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Wolff, R. L.; Hazard, H. W. (ed.) / Volume II: The later Crusades, 1189-1311

XIII: The Crusade of Theobald of Champagne and Richard of Cornwall, 1239-1241,   pp. 463-486 PDF (13.4 MB)

Page 466

of subsidies varying from one twentieth to one thirtieth of their annual
incomes. In 1237 king Louis IX of France wrote to the pope to say that his
conscience was troubled. When he received money from his Jews, how could
he be sure some of it was not the product of usury? Gregory suggested that
he could solve this by giving a generous sum for the crusade. In the autumn
of the same year the episcopal sees of southern France were asked to pay
off the debts of Amairic of Montfort. 
 It was usual to assign to a crusading baron the money collected in one or
more dioceses except for sums that came from lands of other crusaders. As
a rule part was to be given to the baron to prepare for the crusade and the
rest sent to him after he reached the Holy Land. It is not surprising that
this practice should have led to considerable confusion. The papal records
were not kept very carefully. In February 1238 Gregory was obliged to admit
that he had assigned the revenues from the diocese of Poitiers to both Geoffrey
of Argentan, an English knight, and Peter of Dreux, count of Brittany (termed
duke by the Bretons). Peter had the prior claim. The count of Macon was assigned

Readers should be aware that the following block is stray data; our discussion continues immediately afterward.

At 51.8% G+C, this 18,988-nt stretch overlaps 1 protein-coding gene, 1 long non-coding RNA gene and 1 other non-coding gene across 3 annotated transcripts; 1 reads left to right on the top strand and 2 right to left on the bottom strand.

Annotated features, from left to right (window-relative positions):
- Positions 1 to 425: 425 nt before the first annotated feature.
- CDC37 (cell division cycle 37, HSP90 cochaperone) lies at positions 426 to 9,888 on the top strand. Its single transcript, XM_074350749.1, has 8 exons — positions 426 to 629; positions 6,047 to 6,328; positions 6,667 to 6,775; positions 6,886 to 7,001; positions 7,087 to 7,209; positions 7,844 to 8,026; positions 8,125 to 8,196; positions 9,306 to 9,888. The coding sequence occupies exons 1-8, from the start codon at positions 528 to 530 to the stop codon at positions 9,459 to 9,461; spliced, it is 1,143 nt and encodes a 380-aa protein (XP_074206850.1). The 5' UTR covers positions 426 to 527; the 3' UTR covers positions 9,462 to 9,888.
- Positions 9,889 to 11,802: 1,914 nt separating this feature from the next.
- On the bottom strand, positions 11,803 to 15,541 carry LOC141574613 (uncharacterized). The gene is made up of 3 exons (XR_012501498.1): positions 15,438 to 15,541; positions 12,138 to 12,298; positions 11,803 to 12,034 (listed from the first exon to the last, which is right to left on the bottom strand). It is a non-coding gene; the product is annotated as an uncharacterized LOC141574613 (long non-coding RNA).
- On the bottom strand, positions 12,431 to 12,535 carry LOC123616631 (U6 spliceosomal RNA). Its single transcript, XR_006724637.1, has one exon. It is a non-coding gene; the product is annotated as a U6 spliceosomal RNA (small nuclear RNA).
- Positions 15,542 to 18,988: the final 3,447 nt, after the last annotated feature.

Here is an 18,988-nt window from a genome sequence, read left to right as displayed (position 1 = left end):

the money raised in the province of Lyons, but later three of its dioceses
were ordered to give their funds to the duke of Burgundy. 
 By the 1230's, the Albigensian Crusade was over as far as the need for armed
force was concerned — it was in the hands of the Inquisition. Although
the continuous wars against the Moslems in Spain and the attacks on the Prussians
continued to call for men and funds, the chief rival for the resources and
men destined to relieve the Holy Land was the Latin empire of Constantinople,
where the emperor John of Brienne was facing a Bulgarian-Nicaean coalition.
He had sent his son-in-law and co-emperor, Baldwin II, to the west to get
help.4 In the late summer of 1236 pope Gregory decided to assist the Latin
empire. On October 23 he wrote to Peter of Dreux, who had apparently already
agreed to lead an expedition to Constantinople, to assure him that he would
not be obliged to obey the orders of the emperor, the patriarch, or the doge
of Venice. On December 9 the pope wrote a rather vague letter to the most
important French baron who had taken the cross, Theo bald, king of Navarre
and count of Champagne. He did not actually ask Theobald to go to Constantinople
instead of to Pales tine, but he begged him in general terms to aid Baldwin
in any way he could. On May 9, 1237, Henry of Dreux, archbishop of Rheims
and brother of Peter, was directed to finance the count of Bar if he 
4 See above, chapter VI, pp. 2 18—220. 

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